It may seem logical that if you manage to buy a ticket for a sporting event or theatre, that you should expect be able to attend. That if you have bought a car or a garment and paid for it, you should expect delivery or be able to collect your goods. But what if on the day of the event, or collection, you were told that your tickets, or vehicle or coat had been sold to somebody else. Furthermore that this wasn’t an accident, but ‘company policy’. Most of us would be outraged and complain bitterly, maybe threaten to call the police or a lawyer. So why do we accept the practice of overbooking on airlines?
Most airlines sell more seats than they have on their aircraft, gambling that a number of passengers won’t show. Given the hazards that many passengers face – traffic, delayed connections, bad weather etc. plus those that change plans or just can’t be bothered, it’s not a massive gamble, more a calculated risk. Rarely do all passengers that are booked on a flight turn up. But do the airlines really have a right to sell their seats twice? Overbooking is common practice for the majority of airlines and is perfectly legal. As part of their business, airlines sell too many tickets with the assumption that there will be a certain percentage of “no shows”. They use statistics to determine exactly how many tickets to sell - too few and they’re wasting seats, sell too many and they face penalties such as the cost of other flights, hotel stays and annoyed customers.
The moral question is another matter. Brought sharply into focus by the dreadful spectacle of a United Airlines passenger being dragged kicking and screaming from his seat on an overbooked flight that shocked many people around the world, overbooking became a hot topic in the press and on social media. There was public outcry - not just expressions of sympathy for the elderly doctor who required hospitalisation after being evicted, but also condemnation of the greed of United and most other airlines selling more seats than are available. However air travel is such a price conscious business –While overbooking is frustrating, especially if you are a flyer who has been affected by it, the practice contributes to cheaper flights because it is a way for airlines to help guarantee that planes will be filled to capacity. Aviation experts note that if overbooking were made illegal, ticket prices would almost undoubtedly rise.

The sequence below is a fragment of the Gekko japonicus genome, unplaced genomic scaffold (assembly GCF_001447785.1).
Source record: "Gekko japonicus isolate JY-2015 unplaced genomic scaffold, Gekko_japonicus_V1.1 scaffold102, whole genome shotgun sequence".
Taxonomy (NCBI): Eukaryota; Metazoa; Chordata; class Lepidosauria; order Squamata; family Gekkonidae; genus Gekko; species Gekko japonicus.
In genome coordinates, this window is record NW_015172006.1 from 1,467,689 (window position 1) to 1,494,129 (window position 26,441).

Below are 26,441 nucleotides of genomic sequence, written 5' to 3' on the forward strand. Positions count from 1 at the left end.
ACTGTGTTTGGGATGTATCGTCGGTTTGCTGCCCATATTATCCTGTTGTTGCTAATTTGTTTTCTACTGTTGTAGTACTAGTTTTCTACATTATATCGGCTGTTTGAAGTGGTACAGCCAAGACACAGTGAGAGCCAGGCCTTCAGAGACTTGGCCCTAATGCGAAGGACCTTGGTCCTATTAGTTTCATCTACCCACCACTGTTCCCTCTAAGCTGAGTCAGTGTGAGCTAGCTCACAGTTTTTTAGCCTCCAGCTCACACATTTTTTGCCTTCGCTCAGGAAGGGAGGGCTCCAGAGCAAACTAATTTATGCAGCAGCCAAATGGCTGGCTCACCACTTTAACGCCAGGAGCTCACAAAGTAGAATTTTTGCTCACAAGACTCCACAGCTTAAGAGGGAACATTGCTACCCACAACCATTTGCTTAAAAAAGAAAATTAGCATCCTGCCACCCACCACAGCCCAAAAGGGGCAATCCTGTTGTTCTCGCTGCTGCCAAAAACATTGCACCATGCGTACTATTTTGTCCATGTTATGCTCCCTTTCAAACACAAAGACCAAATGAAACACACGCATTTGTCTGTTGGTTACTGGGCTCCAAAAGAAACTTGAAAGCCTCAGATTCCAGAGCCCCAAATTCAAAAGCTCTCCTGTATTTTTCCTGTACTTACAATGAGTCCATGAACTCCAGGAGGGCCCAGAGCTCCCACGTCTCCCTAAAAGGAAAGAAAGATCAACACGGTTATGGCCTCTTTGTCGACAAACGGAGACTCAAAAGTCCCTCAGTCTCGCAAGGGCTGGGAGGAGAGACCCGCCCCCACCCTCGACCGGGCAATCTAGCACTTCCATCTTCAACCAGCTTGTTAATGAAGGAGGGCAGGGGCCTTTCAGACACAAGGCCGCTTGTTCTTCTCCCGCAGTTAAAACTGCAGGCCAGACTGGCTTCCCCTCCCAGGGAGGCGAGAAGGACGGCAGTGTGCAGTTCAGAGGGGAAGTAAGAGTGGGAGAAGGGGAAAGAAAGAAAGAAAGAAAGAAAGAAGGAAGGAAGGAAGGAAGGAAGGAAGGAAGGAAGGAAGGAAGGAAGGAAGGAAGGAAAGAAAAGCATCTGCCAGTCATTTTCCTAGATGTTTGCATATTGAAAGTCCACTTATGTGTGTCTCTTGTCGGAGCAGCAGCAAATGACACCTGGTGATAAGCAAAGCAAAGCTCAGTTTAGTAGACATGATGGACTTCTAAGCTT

What is the scale of the problem? In the United States, the number of people denied boarding was 1.07m in 1999 but declined to 552,000 in 2015, according to the Bureau of Transportation Statistics. Although that sounds like a lot of people, the 2015 level represented only 0.09 per cent of trips taken by passengers. So statistically you are likely to encounter this issue less than once in every hundred flights you take, and even then what you are offered in compensation can more than make up for the inconvenience.
We never want to witness another scene like United Airlines #3411, but for as long as this business remains ruthlessly competitive, the best we can hope for is that if we are victims of overbooking that the situation is dealt with appropriate sensitivity and not by thugs in police uniforms.